Through our service projects, we spend time helping children with special needs, young female scholars, families in crisis and the elderly and we teach kindergarteners about tolerance and acceptance. As women, we know the power of the connections we’re making can be life-changing.
Family Promise Metrowest (FPMW) is a family shelter that accommodates about 2-3 families at a time. The organization assists families with a range of professional, personal and financial development. Their goal is to move families to sustainable independent living. During the day, families relocate to the Day Center in downtown Natick, which is their home base and mailing address while in shelter. This is where families store their belongings, take showers, wash clothes, and commute to and from school, day care, and work. It is also where they meet with professional staff to set goals in areas of health and safety, finances, parenting, and transportation. The Day Center is staffed by FPMW employees during the week but during the weekend, WHJWC assists with tasks that range from answering the phone at the front desk to reading stories to kids.
The scholarship organization, A Better Chance, has provided many students of color with the chance to attend college-prep private schools and public schools across the country. Their mission is “to increase substantially the number of well-educated young people of color who are capable of assuming positions of responsibility and leadership in American society.”
The Wellesley ABC program houses six female scholars at the ABC house in Wellesley so that they can attend Wellesley High School. They have a residential director, but without cars their participation in extracurricular activities often depends on securing rides. WHJWC volunteers drive the scholars to and from activities, events, and/or classes.
WHJC volunteers participating in Juniors Care help with a variety of opportunities with our community. Partnerships include; The Second Step, The Walker School, Family Promise Metrowest and Elizabeth Seton Residence. A few examples of things Junior Care volunteers may be helping with are: providing sheets while caroling at Elizabeth Seton Residence, wrapping presents for children at the Walker School, gathering new home supplies for survivors of domestic violence or walking to raise awareness and funds to support families facing homeless in and around our community.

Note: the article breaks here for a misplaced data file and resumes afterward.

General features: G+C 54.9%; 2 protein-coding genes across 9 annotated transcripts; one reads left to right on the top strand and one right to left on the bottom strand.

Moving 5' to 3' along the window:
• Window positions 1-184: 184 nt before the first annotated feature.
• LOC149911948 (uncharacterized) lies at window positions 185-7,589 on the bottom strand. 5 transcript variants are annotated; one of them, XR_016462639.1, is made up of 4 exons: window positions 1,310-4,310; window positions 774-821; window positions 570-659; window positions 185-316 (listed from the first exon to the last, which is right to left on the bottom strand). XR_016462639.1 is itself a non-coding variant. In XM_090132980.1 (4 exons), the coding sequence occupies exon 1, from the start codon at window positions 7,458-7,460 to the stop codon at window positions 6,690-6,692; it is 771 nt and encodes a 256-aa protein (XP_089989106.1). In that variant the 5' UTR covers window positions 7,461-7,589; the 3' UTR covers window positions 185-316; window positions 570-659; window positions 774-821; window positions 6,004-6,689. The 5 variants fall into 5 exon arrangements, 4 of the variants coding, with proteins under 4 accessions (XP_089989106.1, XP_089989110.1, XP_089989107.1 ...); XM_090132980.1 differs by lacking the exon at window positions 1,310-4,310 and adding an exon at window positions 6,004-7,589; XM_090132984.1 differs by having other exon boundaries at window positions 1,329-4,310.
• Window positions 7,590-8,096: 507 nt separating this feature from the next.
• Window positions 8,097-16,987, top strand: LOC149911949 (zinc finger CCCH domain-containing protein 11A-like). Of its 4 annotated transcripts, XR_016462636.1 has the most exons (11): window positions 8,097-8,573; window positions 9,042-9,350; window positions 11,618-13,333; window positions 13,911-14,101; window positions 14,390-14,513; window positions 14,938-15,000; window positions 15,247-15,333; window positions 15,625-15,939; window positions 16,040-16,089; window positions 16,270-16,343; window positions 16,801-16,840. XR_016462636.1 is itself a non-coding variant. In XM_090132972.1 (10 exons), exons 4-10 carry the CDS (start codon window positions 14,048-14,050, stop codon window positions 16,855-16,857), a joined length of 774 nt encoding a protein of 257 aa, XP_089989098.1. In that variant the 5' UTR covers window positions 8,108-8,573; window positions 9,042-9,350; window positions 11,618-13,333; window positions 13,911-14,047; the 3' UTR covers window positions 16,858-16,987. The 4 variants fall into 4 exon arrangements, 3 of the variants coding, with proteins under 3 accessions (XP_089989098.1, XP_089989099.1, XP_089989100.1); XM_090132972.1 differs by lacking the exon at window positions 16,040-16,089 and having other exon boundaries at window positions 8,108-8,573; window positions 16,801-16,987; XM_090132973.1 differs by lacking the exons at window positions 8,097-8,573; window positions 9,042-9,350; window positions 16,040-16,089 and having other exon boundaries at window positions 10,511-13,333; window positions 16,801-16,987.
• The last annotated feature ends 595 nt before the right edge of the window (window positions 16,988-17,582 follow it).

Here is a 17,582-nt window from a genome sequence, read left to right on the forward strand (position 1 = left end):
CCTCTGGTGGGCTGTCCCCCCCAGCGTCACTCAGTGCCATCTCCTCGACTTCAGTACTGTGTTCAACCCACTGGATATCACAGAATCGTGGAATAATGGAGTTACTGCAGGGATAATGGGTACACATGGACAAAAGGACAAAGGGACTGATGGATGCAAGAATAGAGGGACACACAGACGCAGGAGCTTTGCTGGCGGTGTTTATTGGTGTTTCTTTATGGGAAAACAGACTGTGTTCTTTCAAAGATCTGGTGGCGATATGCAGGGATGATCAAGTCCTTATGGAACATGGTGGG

WHJWC volunteers with agencies that serve the senior community, which include Wellesley’s Council on Aging (COA) and the Sisters of Charity’s Elizabeth Seton Residence (a skilled nursing facility). We orchestrate several activities and events at ESR each year–a regularly scheduled bingo game for residents and a celebration of some kind at each holiday. We also provide programming and activities for seniors at the COA Tolles Parsons Center.
Kids on the Block is a program started in 1977 in response to the Individuals with Disabilities Education Act (IDEA) which required that children with disabilities be given the opportunity to be educated with their peers. The Kids on the Block program uses puppets to engage with school age children to open a dialogue on physical and learning differences, such as cerebral palsy, autism, feelings, visual impairment, intellectual disabilities and mental health. Kids on the Block operates in all 50 US states and in 30 countries around the world. WHJWC puts on performances for kindergartners in all Wellesley Public Schools as well as Saint John School and Tenacre.